Newspaper Vocabulary, Character Chatbots, Nebraska Community Services, More: Saturday Afternoon ResearchBuzz, January 14, 2023


Hold the Front Page: Former editor creates dictionary of “lost language of newspapers”. “Neil Benson has created a glossary of both current and extinct newspaper production terms after launching an appeal on Facebook for journalists to contribute to it. The glossary features dozens of terms used throughout the newspaper industry’s history and has been widely shared since being published on his blog.”

New York Times: A.I. Is Becoming More Conversational. But Will It Get More Honest?. “At a new website called Character.AI, you can chat with a reasonable facsimile of almost anyone, live or dead, real or (especially) imagined.”

Nebraska Department of Health and Human Services: DHHS To Launch The IServe Nebraska Explore Benefits Tool. “The Nebraska Department of Health and Human Services (DHHS) will soon launch a new feature of the iServe Nebraska portal – Explore Benefits, an anonymous, mobile-friendly, pre-screening tool to help Nebraskans identify benefits for which they may qualify.” The tool will launch in both English and Spanish on January 27.


Purdue University: CGT Analysis Database Expanded w/ New Features. “The new version of the database captures economic flows across 160 countries and regions, 141 of which represent individual countries accounting for 99% of global output and 96% of global population. The economic flows are categorized into 65 economic sectors: 20 in agriculture and food, 25 in manufacturing and 20 in services. The latest version of GTAP reflects these flows for five reference years (2004, 2007, 2011, 2014 and 2017).”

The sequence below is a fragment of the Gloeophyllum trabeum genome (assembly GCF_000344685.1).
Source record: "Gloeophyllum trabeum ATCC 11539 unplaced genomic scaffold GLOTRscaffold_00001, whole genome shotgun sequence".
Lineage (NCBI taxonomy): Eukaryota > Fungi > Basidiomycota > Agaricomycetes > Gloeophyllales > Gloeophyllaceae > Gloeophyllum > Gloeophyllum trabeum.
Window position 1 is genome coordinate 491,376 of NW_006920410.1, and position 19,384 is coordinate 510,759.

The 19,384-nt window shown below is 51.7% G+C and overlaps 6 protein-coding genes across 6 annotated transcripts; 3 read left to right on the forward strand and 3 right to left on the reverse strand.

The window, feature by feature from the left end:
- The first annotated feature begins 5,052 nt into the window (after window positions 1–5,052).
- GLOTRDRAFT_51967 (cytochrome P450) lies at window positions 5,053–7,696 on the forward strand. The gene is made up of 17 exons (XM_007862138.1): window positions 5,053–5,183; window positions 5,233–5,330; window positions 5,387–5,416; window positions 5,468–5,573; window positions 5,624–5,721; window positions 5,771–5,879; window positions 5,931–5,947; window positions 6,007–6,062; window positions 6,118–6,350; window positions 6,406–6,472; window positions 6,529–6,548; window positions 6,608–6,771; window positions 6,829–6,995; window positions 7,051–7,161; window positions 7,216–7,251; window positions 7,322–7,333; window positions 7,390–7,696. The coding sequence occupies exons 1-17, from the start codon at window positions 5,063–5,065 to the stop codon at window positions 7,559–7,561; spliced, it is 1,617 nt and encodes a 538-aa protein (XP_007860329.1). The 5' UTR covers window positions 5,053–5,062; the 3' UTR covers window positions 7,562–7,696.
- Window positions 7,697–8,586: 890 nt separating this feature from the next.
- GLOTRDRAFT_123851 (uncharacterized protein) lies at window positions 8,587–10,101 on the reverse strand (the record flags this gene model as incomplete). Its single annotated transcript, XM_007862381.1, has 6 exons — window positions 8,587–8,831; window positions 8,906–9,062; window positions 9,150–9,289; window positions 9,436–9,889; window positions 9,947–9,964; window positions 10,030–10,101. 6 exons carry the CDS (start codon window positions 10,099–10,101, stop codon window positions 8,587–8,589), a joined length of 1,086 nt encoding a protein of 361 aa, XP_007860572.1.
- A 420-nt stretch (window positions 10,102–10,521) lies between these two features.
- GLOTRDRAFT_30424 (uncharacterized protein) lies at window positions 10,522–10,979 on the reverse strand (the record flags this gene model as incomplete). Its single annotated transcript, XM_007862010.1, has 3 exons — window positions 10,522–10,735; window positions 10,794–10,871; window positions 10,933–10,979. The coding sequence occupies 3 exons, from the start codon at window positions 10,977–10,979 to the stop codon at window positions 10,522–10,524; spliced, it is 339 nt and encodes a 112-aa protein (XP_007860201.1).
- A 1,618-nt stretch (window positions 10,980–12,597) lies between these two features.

9to5 Mac: Tweetbot and other Twitter apps still broken as Elon Musk stays silent. “Tweetbot, Twitteriffic, and other popular third-party clients for Twitter are still completely broken due to issues with Twitter’s API. Despite growing complaints from Twitter users and developers alike, Elon Musk has remained silent. This is leading some people to speculate that this change is intentional and that Twitter is shutting down third-party clients altogether.”


Lifehacker: How to Back Up Your Gmails to Avoid Paying for Storage. “There are two steps to dealing with a Gmail backup. The first, of course, is downloading the messages from Google, but it doesn’t end there. Google will send you the files in .mbox format, a file format none of the apps on your computer can likely read. But, that’s okay. We’ll fix that.”


Central Tibetan Administration: CTA to Soon Begin Records Digitisation Project. “The Department of Religion and Culture, CTA, held a preliminary meeting on Digital Library Initiative today presided over by Sikyong Penpa Tsering, the incumbent Kalon of the department. Sikyong underlined the necessity of digitally archiving the prolonged preservation of important and invaluable paper-based documents of bygone ages and tabled the proposition of collaborating with major libraries in India, Nepal and Bhutan for the conservation of documents.”

The Verge: Microsoft doesn’t own the rights to Minecraft’s ending — no one does, its author claims. “There is no question who wrote the poem at the end of Minecraft, the best-selling video game of all time. Julian Gough is the one who gave the game’s unseen gods their voice, beautifully telling the player how the universe loves them — and how the player is the universe, dreaming of itself…. What we did not suspect — not till we read Gough’s new Twitter thread and an epic 10,000-word blog post that is well worth a full read — is that Microsoft may not actually own the rights to the game’s ending.”


Yale Climate Connections: Smartphone apps help rural Alaskans monitor effects of warming climate. “The project provides people in remote communities with training and tools to record coastal erosion rates, when sea ice melts, or other data of interest. Participants enter their observations in a smartphone app. It works offline and then syncs to an online database when cell service is available. Tribes can use the data they collect to better manage natural resources as the climate warms. And they can share it with others, like state or federal biologists.”

The Conversation: Disquiet in the archives: archivists make tough calls with far-reaching consequences – they deserve our support. “Buffeted by strong and competing forces, archivists are in a tough spot. Their ability to navigate a path forward, moreover, is made more difficult by non-archivists’ foggy and unrealistic expectations of what archivists actually do, and what they might do in the future.” Good afternoon, Internet…

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